In a circuit I'm developing I have a shunt that is used for current measurement of +/- 80A. How can its calibration be done? Suppose our budget for this can be 1000 to 1500 USD, what would be the best way to do this?

One option I was thinking is using a current sensor with digital output like the 100A version of ICD series current sensor with CAN output. Run a power supply with different loads and based on the reading from this sensor calibrate the shunt.

[Update] This is for a manufacturing jig. Calibration up to 0.2% accuracy of shunt value would help.

What other ways can work better?

  • 3
    \$\begingroup\$ It seems fairly simple. Four point measurement (apply certain voltage, use volt meter and amp meter to accurately measure voltage and current) and record the exact resistance. \$\endgroup\$
    – TQQQ
    Commented Aug 28, 2023 at 15:56
  • \$\begingroup\$ Calibration, to what standard? Your cal equipment costs could vary by several orders of magnitude depending on whether you want traceability to national standards, or 0.1%, or 1%, or 10% advertised accuracy. Specify what you really need. \$\endgroup\$
    – Neil_UK
    Commented Aug 28, 2023 at 16:17
  • \$\begingroup\$ You are looking for a one-off calibration or for a calibration rig to calibrate series production of this circuit for something like an energy meter to a recognized standard? Your budget seems very low if it is the latter. \$\endgroup\$ Commented Aug 28, 2023 at 23:00
  • \$\begingroup\$ I've added the accuracy requirement and application. \$\endgroup\$
    – EarthLord
    Commented Aug 29, 2023 at 5:24

1 Answer 1


It depends the accuracy you need.

The most accurate solution is to send it in a decent calibration lab. They have the expertise and the tool to do measurements in that order of magnitude accurately. It is most likely way cheaper then to do the calibration by yourself.

If you want to do it by yourself, the first question you should ask yourself is what do you define as calibration. Do you only want to measure it, or you also want to adjust it. What temperature and humidity will it be exposed to. How frequent the calibration should be done? How exact does your shunt need to be? How stable does your shunt need to be? How many shunt will you need to calibrate? And so on.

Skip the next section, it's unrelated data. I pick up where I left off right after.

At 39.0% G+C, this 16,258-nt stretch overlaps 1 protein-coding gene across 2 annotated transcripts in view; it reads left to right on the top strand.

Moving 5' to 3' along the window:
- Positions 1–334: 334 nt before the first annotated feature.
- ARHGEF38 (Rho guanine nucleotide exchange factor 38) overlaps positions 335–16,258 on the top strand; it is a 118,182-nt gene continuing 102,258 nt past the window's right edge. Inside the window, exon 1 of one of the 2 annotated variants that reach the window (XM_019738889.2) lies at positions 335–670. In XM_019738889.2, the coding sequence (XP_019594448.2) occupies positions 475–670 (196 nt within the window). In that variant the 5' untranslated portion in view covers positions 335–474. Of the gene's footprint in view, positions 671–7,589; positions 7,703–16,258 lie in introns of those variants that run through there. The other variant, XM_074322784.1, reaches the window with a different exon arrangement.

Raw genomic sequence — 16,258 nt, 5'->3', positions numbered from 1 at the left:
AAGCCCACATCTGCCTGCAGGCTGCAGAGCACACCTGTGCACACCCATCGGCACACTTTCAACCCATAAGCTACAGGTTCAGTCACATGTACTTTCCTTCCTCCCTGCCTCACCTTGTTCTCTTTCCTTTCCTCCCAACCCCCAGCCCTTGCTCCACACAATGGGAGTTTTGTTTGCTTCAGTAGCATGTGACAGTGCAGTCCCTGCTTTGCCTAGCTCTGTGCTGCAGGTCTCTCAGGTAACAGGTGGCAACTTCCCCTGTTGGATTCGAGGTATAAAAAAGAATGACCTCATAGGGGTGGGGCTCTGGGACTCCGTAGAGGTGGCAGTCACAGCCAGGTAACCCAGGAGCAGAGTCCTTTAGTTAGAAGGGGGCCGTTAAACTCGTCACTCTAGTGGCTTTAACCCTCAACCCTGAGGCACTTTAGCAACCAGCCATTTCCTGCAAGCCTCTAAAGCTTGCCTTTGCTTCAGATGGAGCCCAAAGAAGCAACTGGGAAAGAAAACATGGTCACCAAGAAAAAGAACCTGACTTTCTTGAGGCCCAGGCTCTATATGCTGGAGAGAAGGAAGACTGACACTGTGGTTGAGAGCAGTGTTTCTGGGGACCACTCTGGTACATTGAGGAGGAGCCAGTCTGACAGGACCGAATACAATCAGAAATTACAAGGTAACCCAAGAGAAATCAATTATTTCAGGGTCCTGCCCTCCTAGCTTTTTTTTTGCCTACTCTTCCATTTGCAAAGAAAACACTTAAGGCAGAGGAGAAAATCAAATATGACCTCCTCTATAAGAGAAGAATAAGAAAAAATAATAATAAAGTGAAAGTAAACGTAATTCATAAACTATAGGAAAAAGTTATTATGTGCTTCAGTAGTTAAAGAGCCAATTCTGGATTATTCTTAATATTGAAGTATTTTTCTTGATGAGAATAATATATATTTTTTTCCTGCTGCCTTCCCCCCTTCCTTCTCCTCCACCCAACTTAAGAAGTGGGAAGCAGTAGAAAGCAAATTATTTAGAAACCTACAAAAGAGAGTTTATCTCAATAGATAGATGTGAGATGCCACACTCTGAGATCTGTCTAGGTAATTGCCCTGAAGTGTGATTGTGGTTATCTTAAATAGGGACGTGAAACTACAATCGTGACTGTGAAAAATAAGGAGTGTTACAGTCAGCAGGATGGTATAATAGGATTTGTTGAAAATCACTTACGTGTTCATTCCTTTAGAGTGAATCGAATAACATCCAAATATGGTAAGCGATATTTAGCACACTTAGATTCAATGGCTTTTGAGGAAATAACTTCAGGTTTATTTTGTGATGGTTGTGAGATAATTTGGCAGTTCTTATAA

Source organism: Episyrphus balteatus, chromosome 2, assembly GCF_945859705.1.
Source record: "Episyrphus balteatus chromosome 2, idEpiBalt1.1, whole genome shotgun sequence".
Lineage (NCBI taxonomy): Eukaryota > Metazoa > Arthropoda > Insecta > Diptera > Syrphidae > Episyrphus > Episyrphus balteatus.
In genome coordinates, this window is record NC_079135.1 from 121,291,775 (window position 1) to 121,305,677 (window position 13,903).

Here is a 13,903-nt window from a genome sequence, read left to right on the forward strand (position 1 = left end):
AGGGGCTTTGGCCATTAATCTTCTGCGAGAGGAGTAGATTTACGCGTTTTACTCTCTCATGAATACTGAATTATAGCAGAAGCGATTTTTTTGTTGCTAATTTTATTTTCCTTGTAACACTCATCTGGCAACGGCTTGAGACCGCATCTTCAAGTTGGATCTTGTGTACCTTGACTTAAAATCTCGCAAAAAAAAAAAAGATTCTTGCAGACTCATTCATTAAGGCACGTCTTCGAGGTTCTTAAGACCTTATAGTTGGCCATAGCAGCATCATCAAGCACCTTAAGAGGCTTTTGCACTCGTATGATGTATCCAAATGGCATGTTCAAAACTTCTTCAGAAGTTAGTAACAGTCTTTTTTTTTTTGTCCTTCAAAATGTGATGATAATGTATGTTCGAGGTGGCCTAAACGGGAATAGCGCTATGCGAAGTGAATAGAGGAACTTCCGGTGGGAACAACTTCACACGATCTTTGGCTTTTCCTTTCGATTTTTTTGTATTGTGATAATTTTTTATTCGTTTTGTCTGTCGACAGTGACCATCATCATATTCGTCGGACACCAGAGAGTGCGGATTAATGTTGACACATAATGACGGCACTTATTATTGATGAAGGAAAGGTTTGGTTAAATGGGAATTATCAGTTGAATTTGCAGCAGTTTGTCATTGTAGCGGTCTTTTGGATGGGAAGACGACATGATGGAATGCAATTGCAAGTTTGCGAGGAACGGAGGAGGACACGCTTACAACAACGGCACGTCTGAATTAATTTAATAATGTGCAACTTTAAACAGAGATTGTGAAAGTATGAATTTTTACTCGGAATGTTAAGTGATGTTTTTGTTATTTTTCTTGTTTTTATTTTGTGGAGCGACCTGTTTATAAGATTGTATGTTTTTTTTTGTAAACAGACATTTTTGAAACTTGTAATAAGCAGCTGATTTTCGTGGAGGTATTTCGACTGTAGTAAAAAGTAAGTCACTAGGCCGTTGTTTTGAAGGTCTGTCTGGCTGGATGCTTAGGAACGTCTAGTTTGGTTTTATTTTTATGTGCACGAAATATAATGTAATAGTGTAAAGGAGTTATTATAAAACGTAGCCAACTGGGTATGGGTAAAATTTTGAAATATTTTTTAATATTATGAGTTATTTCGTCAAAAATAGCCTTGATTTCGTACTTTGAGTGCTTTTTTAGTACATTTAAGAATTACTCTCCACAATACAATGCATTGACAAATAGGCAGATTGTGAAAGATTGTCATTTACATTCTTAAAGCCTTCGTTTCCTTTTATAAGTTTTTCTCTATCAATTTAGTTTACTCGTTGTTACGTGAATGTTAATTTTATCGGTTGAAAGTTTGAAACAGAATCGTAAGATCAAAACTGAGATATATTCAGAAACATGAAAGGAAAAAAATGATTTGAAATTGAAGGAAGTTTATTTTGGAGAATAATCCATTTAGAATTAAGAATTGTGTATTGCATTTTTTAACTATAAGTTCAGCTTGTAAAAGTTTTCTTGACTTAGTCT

If you are considering a current sensor with a nominal 0.8% accuracy, I think you would be best served by a 6.5 digit multimeter with a precise 4 wire measurement. I would consider either the DMM6500 from Keithley or 34465A from Keysight. Both will be easy to keep their calibration and can be used for quite a lot in an electrical lab. Consider that any tools you will use will need to be on a calibration schedule to ensure accuracy over several years.

If you need more accuracy then this, your best option will be to use an 8.5 digit DMM. This scenario is WAY more expensive then your budget.

If you want to use any sensor, since they are cheaper, you might get good accuracy, but you'll have a hard time knowing for sure. You will also have difficulties getting them calibrated. So tracking their accuracy over time will be almost impossible.

  • \$\begingroup\$ Thanks. I'll add test points for the kelvin connection in the PCB layout for the SMD shunt to be able to do the 4 wire measurement. \$\endgroup\$
    – EarthLord
    Commented Aug 29, 2023 at 5:25
  • \$\begingroup\$ I'm sure you know that, but in circuit ohm measurement aren'.t accurate. Ensure you have a series break to disconnect it from the rest of your circuit to prevent interference during the measurement. \$\endgroup\$
    – Julien
    Commented Aug 29, 2023 at 13:35

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